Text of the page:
OTTAWA (Reuters) - Despite open signs of nervousness among legislators, Canada’s ruling Liberals bet they can survive the political damage caused by allowing a pipeline to be built from the Alberta oil sands to the Pacific coast.
Prime Minister Justin Trudeau on Tuesday approved Kinder Morgan Inc’s plan to lay a second pipeline along the route of its existing Trans Mountain line, setting up a conflict with environmentalists who helped him win power last year.
The line travels from Alberta’s oil sands to British Columbia, which has become a power base for the Liberals. Opponents predict angry provincial voters could kick out many of the Liberal’s 17 legislators in a federal election set for October 2019.
This could weaken Trudeau’s hold on power. He only has a working majority of 15 in the House of Commons, and unless he won seats elsewhere he could be reduced to a minority and forced to rely on other parties to govern.
Liberals feel time is on their side. While Kinder Morgan plans to start construction in September 2017, party insiders say the company is likely to face a series of protracted court challenges before it can dig.
This means there will be no television shots of protesters confronting construction workers. Video of demonstrations against a pipeline project near a Native American reservation in North Dakota has gone viral, helping spread awareness of the standoff.
“How are the protesters going to keep this issue alive when the next election is almost three years away and nothing is going to happen between now and then?” said one Liberal with direct knowledge of the file.
Two Liberal legislators from British Columbia openly spoke out against the pipeline before Trudeau’s announcement and two other members of the caucus on Wednesday told reporters they were unhappy.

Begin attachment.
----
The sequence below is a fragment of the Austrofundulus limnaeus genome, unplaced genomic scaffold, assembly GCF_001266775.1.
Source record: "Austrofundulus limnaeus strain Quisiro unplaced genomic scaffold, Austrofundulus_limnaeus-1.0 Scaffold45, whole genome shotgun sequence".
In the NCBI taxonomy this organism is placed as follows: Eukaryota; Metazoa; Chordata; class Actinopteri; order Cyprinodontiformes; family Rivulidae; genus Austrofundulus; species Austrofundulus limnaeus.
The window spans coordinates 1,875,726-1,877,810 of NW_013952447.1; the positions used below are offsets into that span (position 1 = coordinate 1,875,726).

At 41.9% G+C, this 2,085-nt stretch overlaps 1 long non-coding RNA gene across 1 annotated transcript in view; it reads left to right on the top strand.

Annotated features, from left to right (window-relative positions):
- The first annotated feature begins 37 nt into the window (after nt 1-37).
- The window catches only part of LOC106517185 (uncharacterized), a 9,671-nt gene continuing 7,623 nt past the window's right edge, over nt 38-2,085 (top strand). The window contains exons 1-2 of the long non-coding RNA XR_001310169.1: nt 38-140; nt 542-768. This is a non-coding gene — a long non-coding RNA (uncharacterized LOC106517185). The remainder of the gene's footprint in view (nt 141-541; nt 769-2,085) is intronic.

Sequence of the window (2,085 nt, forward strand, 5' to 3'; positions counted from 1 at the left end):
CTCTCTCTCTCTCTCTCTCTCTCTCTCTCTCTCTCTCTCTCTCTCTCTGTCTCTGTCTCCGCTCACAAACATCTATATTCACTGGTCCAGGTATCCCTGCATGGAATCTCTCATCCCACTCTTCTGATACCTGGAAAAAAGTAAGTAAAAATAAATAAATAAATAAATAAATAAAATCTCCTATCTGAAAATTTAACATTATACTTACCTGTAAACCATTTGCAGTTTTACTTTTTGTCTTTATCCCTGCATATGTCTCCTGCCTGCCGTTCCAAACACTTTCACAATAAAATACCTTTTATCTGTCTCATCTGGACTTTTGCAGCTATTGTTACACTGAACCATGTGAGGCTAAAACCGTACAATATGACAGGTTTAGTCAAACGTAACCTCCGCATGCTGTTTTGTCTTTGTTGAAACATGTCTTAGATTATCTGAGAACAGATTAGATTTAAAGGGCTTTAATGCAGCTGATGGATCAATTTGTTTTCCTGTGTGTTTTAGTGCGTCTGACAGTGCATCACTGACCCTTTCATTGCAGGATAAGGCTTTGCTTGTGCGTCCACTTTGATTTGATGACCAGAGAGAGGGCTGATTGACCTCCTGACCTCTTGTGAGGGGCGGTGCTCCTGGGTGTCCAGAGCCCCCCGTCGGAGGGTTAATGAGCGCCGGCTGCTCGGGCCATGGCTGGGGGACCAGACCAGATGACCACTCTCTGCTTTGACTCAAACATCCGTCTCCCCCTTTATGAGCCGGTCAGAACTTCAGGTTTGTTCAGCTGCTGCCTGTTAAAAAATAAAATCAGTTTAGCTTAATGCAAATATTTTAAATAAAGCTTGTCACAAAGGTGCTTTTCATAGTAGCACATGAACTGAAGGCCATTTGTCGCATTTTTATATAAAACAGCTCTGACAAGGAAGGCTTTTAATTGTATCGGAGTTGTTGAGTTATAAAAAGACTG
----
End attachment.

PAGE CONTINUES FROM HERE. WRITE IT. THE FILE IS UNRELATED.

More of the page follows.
Veteran party members say their colleagues need to take a longer view.
“Even if an election were held tomorrow we’d lose perhaps four seats in British Columbia. As for 2019, it looks as though we’ll lose two,” said a second well-placed Liberal.
Approving the pipeline is part of Trudeau’s strategy to tackle climate change while showing enough support for energy projects to deflect charges his center-left Liberals oppose the oil and gas industry.
Liberals say that regardless of the potential pitfalls in British Columbia, Trudeau had to approve Trans Mountain to ensure support from the energy-producing province of Alberta, which has long clamored for more pipelines.
The province is key to Trudeau’s plans to introduce a national carbon price and the province’s left-leaning premier, Rachel Notley, had made clear she would back the carbon plan if Ottawa approved Trans Mountain.
“If she doesn’t get a pipeline it’s game over for a national carbon strategy,” said a third Liberal. If Notley loses the next election, due in 2019, she will undoubtedly be replaced by a party that rejects the idea of carbon pricing.
Alberta could end up with another pipeline if U.S. President-elect Donald Trump fulfils a promise to allow TransCanada Corp to build its Keystone XL line. Barack Obama had vetoed the project in 2015.
That could make it easier for Trudeau to veto another potentially tough project - TransCanada’s proposed Energy East pipeline from Alberta to the Atlantic coast.
Opposition to the pipeline is high in the predominantly French-speaking province of Quebec, where the Liberals hold a whopping 40 seats, and can ill afford to suffer losses.
Reporting by David Ljunggren; Editing by Lisa Shumaker